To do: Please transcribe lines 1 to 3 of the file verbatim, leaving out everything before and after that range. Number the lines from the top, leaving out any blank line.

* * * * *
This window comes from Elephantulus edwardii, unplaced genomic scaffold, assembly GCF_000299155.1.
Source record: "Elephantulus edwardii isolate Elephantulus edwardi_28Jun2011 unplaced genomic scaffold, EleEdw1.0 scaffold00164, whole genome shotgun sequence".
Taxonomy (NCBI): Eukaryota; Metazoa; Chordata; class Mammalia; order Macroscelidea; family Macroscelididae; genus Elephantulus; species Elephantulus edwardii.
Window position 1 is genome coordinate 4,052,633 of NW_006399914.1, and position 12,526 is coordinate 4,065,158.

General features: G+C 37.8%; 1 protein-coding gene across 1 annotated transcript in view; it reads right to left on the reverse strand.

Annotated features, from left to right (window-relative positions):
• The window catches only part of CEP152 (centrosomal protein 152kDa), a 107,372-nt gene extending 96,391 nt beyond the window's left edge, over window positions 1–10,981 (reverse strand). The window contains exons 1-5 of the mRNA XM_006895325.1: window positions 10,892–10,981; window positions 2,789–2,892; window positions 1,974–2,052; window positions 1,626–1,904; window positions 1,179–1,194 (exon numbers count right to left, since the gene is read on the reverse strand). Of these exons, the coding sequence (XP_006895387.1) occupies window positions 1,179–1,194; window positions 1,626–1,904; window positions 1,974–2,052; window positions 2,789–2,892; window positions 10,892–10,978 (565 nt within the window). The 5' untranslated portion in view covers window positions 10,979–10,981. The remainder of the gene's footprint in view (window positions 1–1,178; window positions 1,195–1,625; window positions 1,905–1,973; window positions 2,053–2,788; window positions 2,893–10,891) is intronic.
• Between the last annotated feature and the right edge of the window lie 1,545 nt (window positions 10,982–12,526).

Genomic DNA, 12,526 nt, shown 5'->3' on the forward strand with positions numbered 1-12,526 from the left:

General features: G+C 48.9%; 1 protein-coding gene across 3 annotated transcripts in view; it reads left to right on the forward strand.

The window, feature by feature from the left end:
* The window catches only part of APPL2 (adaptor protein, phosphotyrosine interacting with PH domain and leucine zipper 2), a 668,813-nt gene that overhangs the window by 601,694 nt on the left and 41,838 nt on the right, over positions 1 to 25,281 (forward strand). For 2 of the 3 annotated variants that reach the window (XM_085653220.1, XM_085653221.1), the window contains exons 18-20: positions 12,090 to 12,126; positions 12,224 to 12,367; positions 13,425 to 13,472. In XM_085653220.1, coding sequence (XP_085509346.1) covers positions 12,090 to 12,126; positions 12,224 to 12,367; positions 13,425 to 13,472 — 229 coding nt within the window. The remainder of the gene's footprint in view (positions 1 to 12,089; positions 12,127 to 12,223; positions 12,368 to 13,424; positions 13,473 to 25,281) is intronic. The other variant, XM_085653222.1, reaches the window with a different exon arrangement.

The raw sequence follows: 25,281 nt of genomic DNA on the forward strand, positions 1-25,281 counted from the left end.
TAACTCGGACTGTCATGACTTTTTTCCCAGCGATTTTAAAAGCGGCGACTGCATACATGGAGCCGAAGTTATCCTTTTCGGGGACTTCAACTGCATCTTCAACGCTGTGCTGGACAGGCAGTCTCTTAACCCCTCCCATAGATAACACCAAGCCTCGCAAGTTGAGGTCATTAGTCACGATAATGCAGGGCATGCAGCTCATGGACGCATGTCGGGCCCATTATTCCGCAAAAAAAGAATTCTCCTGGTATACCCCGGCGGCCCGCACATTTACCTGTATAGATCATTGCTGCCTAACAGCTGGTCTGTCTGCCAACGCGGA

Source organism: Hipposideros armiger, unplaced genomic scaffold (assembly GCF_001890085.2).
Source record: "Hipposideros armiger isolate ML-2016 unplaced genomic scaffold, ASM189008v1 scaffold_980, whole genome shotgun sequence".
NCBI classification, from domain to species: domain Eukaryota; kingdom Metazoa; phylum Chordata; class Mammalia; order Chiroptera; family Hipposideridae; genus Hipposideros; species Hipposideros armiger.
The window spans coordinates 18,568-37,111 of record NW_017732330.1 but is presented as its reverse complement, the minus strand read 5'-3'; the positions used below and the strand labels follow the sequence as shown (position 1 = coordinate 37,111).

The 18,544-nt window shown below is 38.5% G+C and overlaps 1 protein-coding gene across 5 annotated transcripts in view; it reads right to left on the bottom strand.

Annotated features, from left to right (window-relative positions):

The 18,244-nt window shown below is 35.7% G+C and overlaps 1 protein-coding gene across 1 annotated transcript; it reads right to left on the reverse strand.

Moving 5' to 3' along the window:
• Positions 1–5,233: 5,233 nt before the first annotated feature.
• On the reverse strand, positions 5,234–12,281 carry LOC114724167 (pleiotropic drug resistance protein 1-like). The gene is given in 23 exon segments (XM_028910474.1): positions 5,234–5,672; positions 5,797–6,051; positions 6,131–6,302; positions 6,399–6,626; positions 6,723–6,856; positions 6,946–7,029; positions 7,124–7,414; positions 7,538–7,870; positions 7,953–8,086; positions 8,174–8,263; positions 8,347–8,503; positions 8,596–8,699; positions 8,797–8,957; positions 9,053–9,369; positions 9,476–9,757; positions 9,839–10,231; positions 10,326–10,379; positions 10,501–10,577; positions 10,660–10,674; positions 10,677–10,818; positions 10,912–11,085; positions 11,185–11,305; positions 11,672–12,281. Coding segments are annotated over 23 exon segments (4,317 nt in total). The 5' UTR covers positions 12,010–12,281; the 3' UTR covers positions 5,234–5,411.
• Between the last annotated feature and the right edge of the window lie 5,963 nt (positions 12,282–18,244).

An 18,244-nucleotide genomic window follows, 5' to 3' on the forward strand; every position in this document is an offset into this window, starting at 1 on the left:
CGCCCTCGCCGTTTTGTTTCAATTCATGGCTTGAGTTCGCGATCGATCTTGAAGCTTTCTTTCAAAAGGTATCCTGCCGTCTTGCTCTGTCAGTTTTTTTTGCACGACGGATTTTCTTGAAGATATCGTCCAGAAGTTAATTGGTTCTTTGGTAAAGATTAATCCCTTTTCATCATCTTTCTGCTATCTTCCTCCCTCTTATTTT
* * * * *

This window comes from Elephantulus edwardii, unplaced genomic scaffold, assembly GCF_000299155.1.
Source record: "Elephantulus edwardii isolate Elephantulus edwardi_28Jun2011 unplaced genomic scaffold, EleEdw1.0 scaffold00164, whole genome shotgun sequence".
Taxonomy (NCBI): Eukaryota; Metazoa; Chordata; class Mammalia; order Macroscelidea; family Macroscelididae; genus Elephantulus; species Elephantulus edwardii.